'Tarnish' Author Katherine Longshore Reveals Hope In The Midst Of Tragedy

You may think you know the story of Anne Boleyn, but before she lost her head at the hands of her tyrannical husband, King Henry VIII, she was a girl with big hopes and dreams for her future. Following the success of "Gilt," author Katherine Longshore is back with "Tarnish"—the second book in her "Royal Circle" series, which tells Anne's iconic story like you've never read it before.

Anne Boleyn is the new girl. Since she's been away in France, everything about her is different—from her clothes to her sharp tongue to her unwillingness to blend in with the rest of the ladies in the Tudor court. She doesn't know how to keep silent and fall in step with a society that revolves around gossip and expects women to be seen and not heard. But when Anne makes a life-altering bet with charismatic and romantic poet Thomas Wyatt to escape a loveless, arranged marriage, how she's seen could lead to her demise.

We recently chatted with Katherine to get the inside scoop on "Tarnish." Read our interview after the jump and get an EXCLUSIVE sneak peek at the cover!

Hollywood Crush: After giving us Catherine Howard's story through the eyes of best friend Kitty in "Gilt," why did you choose to tell Anne's in her own voice for "Tarnish"?

Katherine Longshore: I never thought I'd write a book about Anne Boleyn. I didn't know if I'd be able to do her justice because she's such a complicated character. But I was thinking about what my next book would be and suddenly her voice just came to me. I wanted to write a story about someone who could become the queen that Anne was. It was almost more interesting to me to write the prequel than to write about what happened to her after she married Henry.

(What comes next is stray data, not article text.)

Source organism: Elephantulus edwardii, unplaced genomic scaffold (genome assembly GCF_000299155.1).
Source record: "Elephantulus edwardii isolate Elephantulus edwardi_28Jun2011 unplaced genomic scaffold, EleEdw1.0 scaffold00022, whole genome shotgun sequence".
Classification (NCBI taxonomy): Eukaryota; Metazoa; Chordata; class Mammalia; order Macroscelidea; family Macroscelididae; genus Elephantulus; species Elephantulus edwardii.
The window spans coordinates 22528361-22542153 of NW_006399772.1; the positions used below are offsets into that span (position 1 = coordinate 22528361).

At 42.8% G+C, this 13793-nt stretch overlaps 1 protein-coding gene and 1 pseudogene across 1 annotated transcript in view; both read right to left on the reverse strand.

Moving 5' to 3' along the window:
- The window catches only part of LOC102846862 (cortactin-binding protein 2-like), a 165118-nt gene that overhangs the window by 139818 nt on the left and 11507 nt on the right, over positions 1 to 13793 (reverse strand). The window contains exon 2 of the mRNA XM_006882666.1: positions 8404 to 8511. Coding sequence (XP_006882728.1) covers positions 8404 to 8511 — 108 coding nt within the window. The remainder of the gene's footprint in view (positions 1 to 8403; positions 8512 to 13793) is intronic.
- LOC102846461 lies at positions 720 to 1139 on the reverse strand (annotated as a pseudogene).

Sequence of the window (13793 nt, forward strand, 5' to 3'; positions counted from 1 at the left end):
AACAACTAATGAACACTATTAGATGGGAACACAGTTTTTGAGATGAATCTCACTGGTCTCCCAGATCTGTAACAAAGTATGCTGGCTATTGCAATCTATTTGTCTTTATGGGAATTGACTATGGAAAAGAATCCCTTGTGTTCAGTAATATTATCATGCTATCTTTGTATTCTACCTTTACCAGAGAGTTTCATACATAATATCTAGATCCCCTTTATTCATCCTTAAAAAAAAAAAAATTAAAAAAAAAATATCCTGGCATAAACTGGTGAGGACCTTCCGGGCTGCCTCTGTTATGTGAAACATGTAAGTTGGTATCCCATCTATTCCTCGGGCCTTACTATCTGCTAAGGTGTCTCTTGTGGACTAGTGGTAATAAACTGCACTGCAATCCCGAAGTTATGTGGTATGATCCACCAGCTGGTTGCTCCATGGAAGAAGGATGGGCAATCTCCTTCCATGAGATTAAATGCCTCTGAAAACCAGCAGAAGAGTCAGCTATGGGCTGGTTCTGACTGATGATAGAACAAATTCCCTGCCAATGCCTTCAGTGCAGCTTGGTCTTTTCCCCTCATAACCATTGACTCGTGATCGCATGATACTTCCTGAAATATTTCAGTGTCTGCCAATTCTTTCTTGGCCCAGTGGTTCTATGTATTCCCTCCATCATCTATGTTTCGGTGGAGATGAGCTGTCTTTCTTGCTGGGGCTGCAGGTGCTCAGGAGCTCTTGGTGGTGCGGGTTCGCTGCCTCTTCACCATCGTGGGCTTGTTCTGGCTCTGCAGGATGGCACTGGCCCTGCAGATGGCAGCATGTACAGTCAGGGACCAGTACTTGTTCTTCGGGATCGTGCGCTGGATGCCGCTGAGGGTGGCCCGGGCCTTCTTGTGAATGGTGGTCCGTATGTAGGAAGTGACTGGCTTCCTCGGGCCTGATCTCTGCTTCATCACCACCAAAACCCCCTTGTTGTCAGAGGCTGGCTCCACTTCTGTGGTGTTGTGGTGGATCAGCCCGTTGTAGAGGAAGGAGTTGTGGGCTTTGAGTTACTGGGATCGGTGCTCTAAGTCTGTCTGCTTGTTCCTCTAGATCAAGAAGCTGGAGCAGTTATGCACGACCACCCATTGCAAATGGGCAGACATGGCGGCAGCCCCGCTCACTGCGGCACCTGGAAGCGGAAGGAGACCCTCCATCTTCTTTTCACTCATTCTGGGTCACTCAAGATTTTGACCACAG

How did you put yourself in her shoes?

I did a lot of acting when I was younger and I trained with a teacher who was very into method acting. So actually being able to picture myself in her shoes really helped. Having been to a lot of these [historic] places, I can picture place and setting really easily. I try to picture what I would do as a young person in some of these situations, so calling on real emotion. I listen to some of that wonderful baroque music played at the time in the background. I also listened to "I'm Just A Girl" by No Doubt a lot while I was writing Anne, and I think that shaped her character.

Your bio says you "went to England for two weeks, stayed for five years and discovered history." What was one moment there that inspired the "Royal Circle" series?

Some of it was from a visit to the Tower of London, where both Catherine Howard and Anne Boleyn were executed and buried without ceremony. The stories are so tragic, but I thought before their stories were tragic, they had another story. You never know what's going to happen in your life, and you don't always see tragedy coming at you. Because I love writing for teenagers, I wanted to write a story where there was a lot of hope despite the fact that this event is going to happen anyway.

Anne has a bit of a bad reputation, but "Tarnish" shows her as a strong, witty girl. What do you hope readers will take away from this story?

I hope they do look at Anne Boleyn a bit differently. So many people see her as incredibly manipulative and a bit of a gold digger, but I wanted to present the idea that she really did love [Henry]. Maybe there was just something about him that she couldn't let go of. But it's ultimately a story about how sometimes you have to choose between love and your dreams. And sometimes maybe your soul mate is the person who is going to be able to alter your life with you.

If Kitty could give Anne advice, what do you think it would be?

Kitty would tell Anne Henry's not the man she thinks he is. He might be young and sexy and wonderful and full of romance right now, but he becomes a little bit more of a monster.

Are you excited to pick up "Tarnish" when it's released on June 18? Tell us in the comments and on Twitter!